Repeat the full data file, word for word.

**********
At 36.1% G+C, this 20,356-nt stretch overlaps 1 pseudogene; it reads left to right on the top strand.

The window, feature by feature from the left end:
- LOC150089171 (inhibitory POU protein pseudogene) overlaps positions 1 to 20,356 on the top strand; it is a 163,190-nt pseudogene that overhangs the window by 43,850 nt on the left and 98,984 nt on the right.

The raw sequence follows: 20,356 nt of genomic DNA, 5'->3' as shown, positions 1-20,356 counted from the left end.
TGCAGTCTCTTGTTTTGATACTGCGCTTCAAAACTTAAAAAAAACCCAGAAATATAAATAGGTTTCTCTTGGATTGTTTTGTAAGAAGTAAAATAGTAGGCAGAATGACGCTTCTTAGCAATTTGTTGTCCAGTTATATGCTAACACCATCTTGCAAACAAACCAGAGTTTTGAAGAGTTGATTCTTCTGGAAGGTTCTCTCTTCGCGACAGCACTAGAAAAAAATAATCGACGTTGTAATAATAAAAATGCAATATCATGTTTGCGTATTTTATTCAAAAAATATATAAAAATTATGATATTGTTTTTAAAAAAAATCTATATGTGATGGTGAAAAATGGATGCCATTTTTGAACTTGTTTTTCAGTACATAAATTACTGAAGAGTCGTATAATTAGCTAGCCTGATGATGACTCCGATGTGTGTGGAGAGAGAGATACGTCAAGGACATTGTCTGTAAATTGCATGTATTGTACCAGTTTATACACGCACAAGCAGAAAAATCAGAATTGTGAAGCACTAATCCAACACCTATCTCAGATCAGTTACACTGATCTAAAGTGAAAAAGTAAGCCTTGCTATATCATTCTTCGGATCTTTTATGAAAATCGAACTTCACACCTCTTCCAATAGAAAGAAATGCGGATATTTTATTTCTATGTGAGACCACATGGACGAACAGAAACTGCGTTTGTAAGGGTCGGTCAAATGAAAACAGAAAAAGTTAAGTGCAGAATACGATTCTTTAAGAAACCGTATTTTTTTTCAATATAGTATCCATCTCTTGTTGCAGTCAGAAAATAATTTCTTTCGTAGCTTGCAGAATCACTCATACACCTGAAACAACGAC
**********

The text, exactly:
At 36.1% G+C, this 20,356-nt stretch overlaps 1 pseudogene; it reads left to right on the top strand.

The window, feature by feature from the left end:
- LOC150089171 (inhibitory POU protein pseudogene) overlaps positions 1 to 20,356 on the top strand; it is a 163,190-nt pseudogene that overhangs the window by 43,850 nt on the left and 98,984 nt on the right.

The raw sequence follows: 20,356 nt of genomic DNA, 5'->3' as shown, positions 1-20,356 counted from the left end.
TGCAGTCTCTTGTTTTGATACTGCGCTTCAAAACTTAAAAAAAACCCAGAAATATAAATAGGTTTCTCTTGGATTGTTTTGTAAGAAGTAAAATAGTAGGCAGAATGACGCTTCTTAGCAATTTGTTGTCCAGTTATATGCTAACACCATCTTGCAAACAAACCAGAGTTTTGAAGAGTTGATTCTTCTGGAAGGTTCTCTCTTCGCGACAGCACTAGAAAAAAATAATCGACGTTGTAATAATAAAAATGCAATATCATGTTTGCGTATTTTATTCAAAAAATATATAAAAATTATGATATTGTTTTTAAAAAAAATCTATATGTGATGGTGAAAAATGGATGCCATTTTTGAACTTGTTTTTCAGTACATAAATTACTGAAGAGTCGTATAATTAGCTAGCCTGATGATGACTCCGATGTGTGTGGAGAGAGAGATACGTCAAGGACATTGTCTGTAAATTGCATGTATTGTACCAGTTTATACACGCACAAGCAGAAAAATCAGAATTGTGAAGCACTAATCCAACACCTATCTCAGATCAGTTACACTGATCTAAAGTGAAAAAGTAAGCCTTGCTATATCATTCTTCGGATCTTTTATGAAAATCGAACTTCACACCTCTTCCAATAGAAAGAAATGCGGATATTTTATTTCTATGTGAGACCACATGGACGAACAGAAACTGCGTTTGTAAGGGTCGGTCAAATGAAAACAGAAAAAGTTAAGTGCAGAATACGATTCTTTAAGAAACCGTATTTTTTTTCAATATAGTATCCATCTCTTGTTGCAGTCAGAAAATAATTTCTTTCGTAGCTTGCAGAATCACTCATACACCTGAAACAACGAC